Sedona, AZi s not trailer freindly, but the RV Parks just off I-17 at Camp Verde , AZ (South of Flagstaff, 50 miles or so) are ok and Sedona is really worth while to see and while you are at it, a trip up the mountain to Jerome, AZ is well worth while. It is an old mining town perched on the side of the mountain. About 40 miles from Sedona, AZ. Do not take your RV to Jerome. Steep twisty, sharp turns, scary road. While in Oklahoma if you have time, a trip North of Tulsa to Bartlesville, OK is enjoyable. The Frank Phillips (Phillips Petroleum) Ranch, Woloroc is worth the $4 entry fee to see. The ranch has widlife imported at the turn of the century and has a Museum that is one of the largest, best early western museums I've ever seen. A gift shop and restaurant are also on site.
    If you have a diesel RV (steep grades down) , camping in Palo Duro Canyon near Amarillo, TX is a must. Have fun. :cool:
  5. JimE

    JimE Senior Member

    Re: Travelling Crosscountry

    Ditto on Palo Duro Canyon, and if you enjoy hiking, Caprock Canyon is close to Palo Duro. The 50amp sites are wooded and spread out a little more than at Palo Duro, and they have a spring fed lake that will really refresh you on hot Texas day.
  6. s.harrington

    s.harrington Senior Member

    Re: Travelling Crosscountry

    Once you hit the west coast and start north you may want to take the 101 from Cresent City up the Oregon coast. Cape Blanco State Park is the farthest point west in the contenintal US. Tillimook Oregan has the blimp museum and the cheese factory as well as Kens custom meats (best beef jerky west of the Mississippi). He has renamed his company but someone in town can tell you the name, I forgot. On into Washington, there are several places to go. Of course you have to go to Seattle and see the space needle. But our natural stuff is the best. You would need a month here just see the good stuff. Mount St. Hellens of course is a must, Deception Pass (north Whidby Is.) is another good one. Your coming too late to see the Tulips of Skagit Valley(pronounced skajjit). On the other side of the mountains(east) we have petrified forests, Grand Coulee Dam, a mini Stonehenge dedicated to WWI or II KIA's. I could go on and on. But we also have some of the highest gasoline prices in the US. So park the MH and drive the Beetle :laugh:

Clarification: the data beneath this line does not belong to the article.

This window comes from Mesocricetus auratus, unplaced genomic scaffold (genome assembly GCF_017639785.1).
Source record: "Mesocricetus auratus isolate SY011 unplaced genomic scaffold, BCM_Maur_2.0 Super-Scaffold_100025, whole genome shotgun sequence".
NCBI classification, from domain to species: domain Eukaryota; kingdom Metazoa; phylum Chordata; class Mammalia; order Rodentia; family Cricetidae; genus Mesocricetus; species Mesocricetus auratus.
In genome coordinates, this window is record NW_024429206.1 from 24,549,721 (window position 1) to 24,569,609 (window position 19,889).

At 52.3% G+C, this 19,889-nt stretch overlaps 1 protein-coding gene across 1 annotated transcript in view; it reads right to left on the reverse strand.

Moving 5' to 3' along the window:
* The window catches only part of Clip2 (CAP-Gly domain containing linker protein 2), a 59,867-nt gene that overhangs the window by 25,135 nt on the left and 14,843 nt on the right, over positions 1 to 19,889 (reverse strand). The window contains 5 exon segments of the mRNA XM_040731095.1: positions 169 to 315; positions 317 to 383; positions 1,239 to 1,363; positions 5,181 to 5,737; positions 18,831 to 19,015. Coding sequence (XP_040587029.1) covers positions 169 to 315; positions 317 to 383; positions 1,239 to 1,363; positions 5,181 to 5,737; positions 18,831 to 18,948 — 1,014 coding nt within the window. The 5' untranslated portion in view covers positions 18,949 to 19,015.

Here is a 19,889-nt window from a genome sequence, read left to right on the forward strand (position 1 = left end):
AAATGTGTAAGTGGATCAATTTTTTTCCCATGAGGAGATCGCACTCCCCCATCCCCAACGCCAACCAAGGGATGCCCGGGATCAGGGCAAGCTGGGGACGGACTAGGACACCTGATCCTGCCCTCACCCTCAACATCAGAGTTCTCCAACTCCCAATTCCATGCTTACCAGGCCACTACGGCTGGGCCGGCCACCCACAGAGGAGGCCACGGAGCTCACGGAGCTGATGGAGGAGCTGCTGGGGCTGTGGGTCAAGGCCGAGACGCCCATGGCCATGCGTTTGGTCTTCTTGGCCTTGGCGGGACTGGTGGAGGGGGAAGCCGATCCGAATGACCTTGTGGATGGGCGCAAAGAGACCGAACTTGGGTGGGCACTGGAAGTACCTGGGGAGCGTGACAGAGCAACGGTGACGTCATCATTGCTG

7. jalamagirl

    jalamagirl New Member

    Re: Travelling Crosscountry

    Right after you cross the bridge on I40 over the Colorado River from AZ into CA is Park Moabi county park. It's a great place to stay, with RV sites with hookups (50 amp ok) right on the river. It's hot in the summer but late May-early June isn't too bad. Lake Havasu, Laughlin, and Oatman are all nearby.
    Going north through CA, avoid I5 and US99, unless you just want to cover miles quickly. Take CA1 or US101 if you want to see anything besides orchards and tractor dealerships. Use your Trailer Life Directory and call ahead for reservations - there are lots of great places to camp in California and everyone in the state has an RV and knows all the best spots!
    Oregon state parks are as nice as any anywhere, if not nicer.